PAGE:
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Chernobyl Demystified

Professor Steve Skutnik addresses accuracies and fallacies in the hit HBO miniseries.

Steve Skutnik stands in front of a projector screen.

Associate Professor Steve Skutnik recently addressed what was fact and fiction in the HBO miniseries Chernobyl in a public lecture entitled “Chernobyl: Fallout, Facts, and Fiction” hosted by the Department of Physics and Astronomy on UT’s campus.

The infamous disaster at the Chernobyl plant in 1986 is the worst nuclear accident in history, both in terms of contamination and cleanup costs. However, like most good television, certain parts of the story were embellished for dramatic effect.

He said the dramatic presentation of the accident sequence in the final episode was one of the clearest layperson explanations he’s seen explaining how these types of reactor feedback effects work—something that is important especially for nuclear engineering students to know.

This explanation became a useful starting point for Skutnik to discuss with a public audience how reactors work, including some of the inherent safety features of Western light water reactor designs and how these differ from the Soviet design.

“The show is a compelling drama—the characters and the settings truly draw you in, and they make for an excellent jumping-off point for discussing some of the real physics of how the Chernobyl disaster occurred,” Skutnik said.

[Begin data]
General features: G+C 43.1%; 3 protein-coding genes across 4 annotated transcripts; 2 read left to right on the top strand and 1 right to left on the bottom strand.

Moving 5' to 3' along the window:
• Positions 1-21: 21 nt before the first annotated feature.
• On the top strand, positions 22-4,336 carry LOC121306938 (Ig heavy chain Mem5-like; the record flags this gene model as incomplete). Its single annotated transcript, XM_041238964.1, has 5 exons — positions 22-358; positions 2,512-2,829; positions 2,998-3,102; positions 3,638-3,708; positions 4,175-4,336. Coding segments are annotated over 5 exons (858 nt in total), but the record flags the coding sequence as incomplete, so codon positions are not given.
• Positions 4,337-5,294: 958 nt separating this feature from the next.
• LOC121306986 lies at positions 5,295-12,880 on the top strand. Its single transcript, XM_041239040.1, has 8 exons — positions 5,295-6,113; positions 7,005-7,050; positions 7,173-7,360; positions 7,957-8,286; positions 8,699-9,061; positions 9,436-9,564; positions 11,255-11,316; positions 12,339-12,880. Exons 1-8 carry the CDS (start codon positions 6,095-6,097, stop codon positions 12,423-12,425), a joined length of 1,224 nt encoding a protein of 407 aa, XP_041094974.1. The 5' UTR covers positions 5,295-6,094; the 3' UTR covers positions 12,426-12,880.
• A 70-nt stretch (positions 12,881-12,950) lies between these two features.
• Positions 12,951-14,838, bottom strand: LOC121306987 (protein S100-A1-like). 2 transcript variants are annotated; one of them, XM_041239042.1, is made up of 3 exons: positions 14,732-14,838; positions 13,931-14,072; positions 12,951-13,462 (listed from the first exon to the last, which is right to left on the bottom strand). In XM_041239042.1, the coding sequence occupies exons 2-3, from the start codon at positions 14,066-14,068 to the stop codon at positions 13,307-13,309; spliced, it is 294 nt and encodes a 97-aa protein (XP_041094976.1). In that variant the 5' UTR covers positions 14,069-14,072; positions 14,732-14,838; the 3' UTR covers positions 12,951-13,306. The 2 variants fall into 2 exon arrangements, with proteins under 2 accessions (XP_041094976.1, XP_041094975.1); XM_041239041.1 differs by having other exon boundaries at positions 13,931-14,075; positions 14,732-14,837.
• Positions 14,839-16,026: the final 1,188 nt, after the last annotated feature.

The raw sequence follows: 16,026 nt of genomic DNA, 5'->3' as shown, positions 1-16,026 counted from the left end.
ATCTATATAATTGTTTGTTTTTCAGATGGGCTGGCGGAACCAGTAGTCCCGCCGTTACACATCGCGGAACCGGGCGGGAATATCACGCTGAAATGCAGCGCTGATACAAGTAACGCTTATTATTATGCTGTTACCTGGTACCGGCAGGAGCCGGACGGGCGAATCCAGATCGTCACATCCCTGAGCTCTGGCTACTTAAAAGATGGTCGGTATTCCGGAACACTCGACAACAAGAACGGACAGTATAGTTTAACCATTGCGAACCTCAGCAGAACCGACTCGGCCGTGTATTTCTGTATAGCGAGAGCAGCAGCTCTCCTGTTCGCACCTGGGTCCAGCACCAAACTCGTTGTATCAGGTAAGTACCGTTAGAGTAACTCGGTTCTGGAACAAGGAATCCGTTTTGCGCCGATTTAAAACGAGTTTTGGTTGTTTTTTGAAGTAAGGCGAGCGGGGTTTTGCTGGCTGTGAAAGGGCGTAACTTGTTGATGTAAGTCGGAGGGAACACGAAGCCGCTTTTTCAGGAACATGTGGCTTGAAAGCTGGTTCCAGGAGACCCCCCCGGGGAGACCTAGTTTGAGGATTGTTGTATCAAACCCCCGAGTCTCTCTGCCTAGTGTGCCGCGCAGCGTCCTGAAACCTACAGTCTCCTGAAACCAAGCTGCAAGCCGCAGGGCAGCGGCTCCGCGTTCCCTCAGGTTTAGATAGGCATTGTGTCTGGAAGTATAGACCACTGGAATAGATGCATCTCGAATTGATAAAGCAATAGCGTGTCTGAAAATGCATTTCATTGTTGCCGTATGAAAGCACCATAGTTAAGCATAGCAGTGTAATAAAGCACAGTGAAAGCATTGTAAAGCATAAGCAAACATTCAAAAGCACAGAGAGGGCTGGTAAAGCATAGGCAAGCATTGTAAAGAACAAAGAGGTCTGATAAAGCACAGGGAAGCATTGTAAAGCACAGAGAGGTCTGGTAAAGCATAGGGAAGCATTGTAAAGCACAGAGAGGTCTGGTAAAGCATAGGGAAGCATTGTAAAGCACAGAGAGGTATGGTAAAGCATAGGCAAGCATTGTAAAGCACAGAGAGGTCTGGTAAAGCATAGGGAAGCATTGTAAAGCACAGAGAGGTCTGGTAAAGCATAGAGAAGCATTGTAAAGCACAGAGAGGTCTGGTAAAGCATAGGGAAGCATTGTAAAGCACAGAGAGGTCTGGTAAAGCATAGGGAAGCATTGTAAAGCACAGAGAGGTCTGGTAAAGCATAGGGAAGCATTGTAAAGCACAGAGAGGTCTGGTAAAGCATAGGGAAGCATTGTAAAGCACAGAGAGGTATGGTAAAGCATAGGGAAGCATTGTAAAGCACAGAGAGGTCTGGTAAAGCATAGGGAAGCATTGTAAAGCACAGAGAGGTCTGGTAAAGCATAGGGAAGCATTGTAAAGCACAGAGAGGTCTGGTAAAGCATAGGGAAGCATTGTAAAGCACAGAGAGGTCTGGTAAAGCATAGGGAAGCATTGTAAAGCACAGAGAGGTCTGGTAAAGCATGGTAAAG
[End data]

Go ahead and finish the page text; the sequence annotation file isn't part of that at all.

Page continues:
My goal here was not to nit-pick small details in what the show got right and wrong, but to really use this series, which had such a strong public impact, as a way of communicating about some of the basic science behind radiation and reactor physics.”

—Steve Skutnik

In his hour-long presentation, Skutnik shined a light on how the show presented nuclear physics, radiation effects, how the accident occurred, and what prevents a similar accident from occurring in American reactors. Skutnik says that while some of the quotes and special effects were clearly played up for dramatic effect, he was equally surprised by what they got right, especially in terms of how some of the inherent features of the Chernobyl reactor design (the RBMK) contributed to the accident itself.

“Getting folks to understand the difference between these types of designs—and why US reactors cannot experience the same type of horrific accident as that seen in Chernobyl—is critically important, especially as we talk about the next generation of advanced reactor designs,” said Skutnik.

The presentation was livestreamed on the American Nuclear Society’s Facebook page.

Watch Skutnik’s presentation.